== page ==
Appendix J: Minimizing SVG File Sizes
This appendix is informative, not normative.
Considerable effort has been made to make SVG file sizes as
small as possible while still retaining the benefits of XML and
achieving compatibility and leverage with other W3C
Here are some of the features in SVG that promote small file
- SVG's path data definition was defined to produce a
compact data stream for vector graphics data: all commands
are one character in length; relative coordinates are
available; separator characters do not have to be supplied
when tokens can be identified implicitly; smooth curve
formulations are available (cubic Béziers, quadratic
Béziers and elliptical arcs) to prevent the need to
tesselate into polylines; and shortcut formulations exist for
common forms of cubic Bézier segments, quadratic
Bézier segments, and horizontal and vertical straight
line segments so that the minimum number of coordinates need
to be specified.
- Text can be specified using XML character data — no need
to convert to outlines.
- SVG contains a facility for defining symbols once and
referencing them multiple times using different visual
attributes and different sizing, positioning, clipping and
client-side filter effects
- User agents that support styling with CSS can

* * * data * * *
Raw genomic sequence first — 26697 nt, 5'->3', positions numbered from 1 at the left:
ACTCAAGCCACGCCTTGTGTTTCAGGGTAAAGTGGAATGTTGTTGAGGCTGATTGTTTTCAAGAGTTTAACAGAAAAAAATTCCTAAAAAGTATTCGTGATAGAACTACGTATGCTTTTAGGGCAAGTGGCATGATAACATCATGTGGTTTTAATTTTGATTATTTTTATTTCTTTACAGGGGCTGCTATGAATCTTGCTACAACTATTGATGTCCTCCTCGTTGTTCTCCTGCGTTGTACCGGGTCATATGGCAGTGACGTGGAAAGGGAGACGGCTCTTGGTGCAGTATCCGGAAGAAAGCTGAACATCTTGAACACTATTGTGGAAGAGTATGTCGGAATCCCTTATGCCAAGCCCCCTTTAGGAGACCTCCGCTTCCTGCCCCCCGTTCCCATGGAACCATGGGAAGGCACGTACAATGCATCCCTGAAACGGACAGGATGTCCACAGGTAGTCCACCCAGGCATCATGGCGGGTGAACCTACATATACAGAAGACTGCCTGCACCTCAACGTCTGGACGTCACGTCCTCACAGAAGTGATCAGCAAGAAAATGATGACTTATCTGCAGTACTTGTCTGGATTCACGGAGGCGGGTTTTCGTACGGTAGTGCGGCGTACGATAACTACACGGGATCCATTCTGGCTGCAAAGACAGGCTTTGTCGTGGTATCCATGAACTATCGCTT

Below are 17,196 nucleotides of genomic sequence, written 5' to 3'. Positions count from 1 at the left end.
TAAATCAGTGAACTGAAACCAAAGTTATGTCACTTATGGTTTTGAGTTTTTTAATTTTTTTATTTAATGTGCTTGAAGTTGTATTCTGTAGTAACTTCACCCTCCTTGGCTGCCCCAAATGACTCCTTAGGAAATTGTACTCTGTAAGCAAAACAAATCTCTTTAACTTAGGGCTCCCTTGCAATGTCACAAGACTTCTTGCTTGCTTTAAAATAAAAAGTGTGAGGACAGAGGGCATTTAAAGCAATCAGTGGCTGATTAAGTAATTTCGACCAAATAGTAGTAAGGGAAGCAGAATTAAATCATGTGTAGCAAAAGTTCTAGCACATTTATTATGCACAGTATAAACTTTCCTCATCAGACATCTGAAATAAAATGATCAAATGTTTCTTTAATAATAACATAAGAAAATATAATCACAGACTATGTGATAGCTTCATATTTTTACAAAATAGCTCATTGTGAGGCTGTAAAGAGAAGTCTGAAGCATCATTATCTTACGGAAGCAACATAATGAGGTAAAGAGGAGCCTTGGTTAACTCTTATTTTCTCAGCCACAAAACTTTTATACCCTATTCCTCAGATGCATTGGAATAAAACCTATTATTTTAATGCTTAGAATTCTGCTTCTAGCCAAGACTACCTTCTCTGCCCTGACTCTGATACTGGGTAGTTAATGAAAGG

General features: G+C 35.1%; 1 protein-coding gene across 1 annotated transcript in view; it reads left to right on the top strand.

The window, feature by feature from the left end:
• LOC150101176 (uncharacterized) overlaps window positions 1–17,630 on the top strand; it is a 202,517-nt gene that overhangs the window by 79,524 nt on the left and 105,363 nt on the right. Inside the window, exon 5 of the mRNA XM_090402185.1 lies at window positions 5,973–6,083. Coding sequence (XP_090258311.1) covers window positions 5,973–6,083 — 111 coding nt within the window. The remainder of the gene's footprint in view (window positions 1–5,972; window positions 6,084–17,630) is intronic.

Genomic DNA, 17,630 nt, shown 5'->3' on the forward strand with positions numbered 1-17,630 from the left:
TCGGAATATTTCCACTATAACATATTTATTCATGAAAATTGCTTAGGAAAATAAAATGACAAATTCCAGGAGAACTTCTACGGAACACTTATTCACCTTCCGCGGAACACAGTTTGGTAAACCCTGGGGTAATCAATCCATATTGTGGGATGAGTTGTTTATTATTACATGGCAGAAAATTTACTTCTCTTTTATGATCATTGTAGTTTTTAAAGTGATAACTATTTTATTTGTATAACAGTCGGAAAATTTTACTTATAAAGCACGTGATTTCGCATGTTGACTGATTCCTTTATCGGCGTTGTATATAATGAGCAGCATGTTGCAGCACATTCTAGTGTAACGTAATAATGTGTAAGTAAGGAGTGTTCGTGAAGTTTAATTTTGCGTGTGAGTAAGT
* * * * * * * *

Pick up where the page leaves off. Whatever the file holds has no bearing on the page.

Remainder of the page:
use CSS selectors and property inheritance to define commonly
used sets of attributes once as named styles.
- Filter effects allow for compelling visual results and
effects typically found only in image-authoring tools using
small amounts of vector and/or raster data
Additionally, HTTP/1.1 allows for compressed data to be
passed from server to client, which can result in significant
file size reduction. Here are some sample compression results
compression on SVG documents [RFC1952]:
A related issue is progressive rendering. Some SVG viewers
- the ability to display the first parts of an SVG document
fragments as the remainder of the document is downloaded from
the server; thus, the user will see part of the SVG drawing
right away and interact with it, even if the SVG file size is
- delayed downloading of images and fonts. Just like some
HTML browsers, some SVG viewers will download images and
([CSS2], section 15.1)
last, substituting a temporary image and system fonts,
respectively, until the given image and/or font is
Here are techniques for minimizing SVG file sizes and
minimizing the time before the user is able to start
interacting with the SVG document fragments:
- Construct the SVG file such that any links which the user
might want to click on are included at the beginning of the
- Use default values whenever possible rather than defining
all attributes and properties explicitly.
- Take advantage of the path
data data compaction facilities: use relative
coordinates; use h and v for horizontal and
vertical lines; use s or t for cubic and
quadratic Bézier segments whenever possible; eliminate
extraneous white space and separators.
- Utilize symbols if the same graphic appears multiple
times in the document
- For user agents that support styling with CSS,
utilize CSS property inheritance and selectors to consolidate
commonly used properties into named styles or to assign the
properties to a parent ‘g’ element.
- Utilize filter effects to help construct graphics via
client-side graphics operations.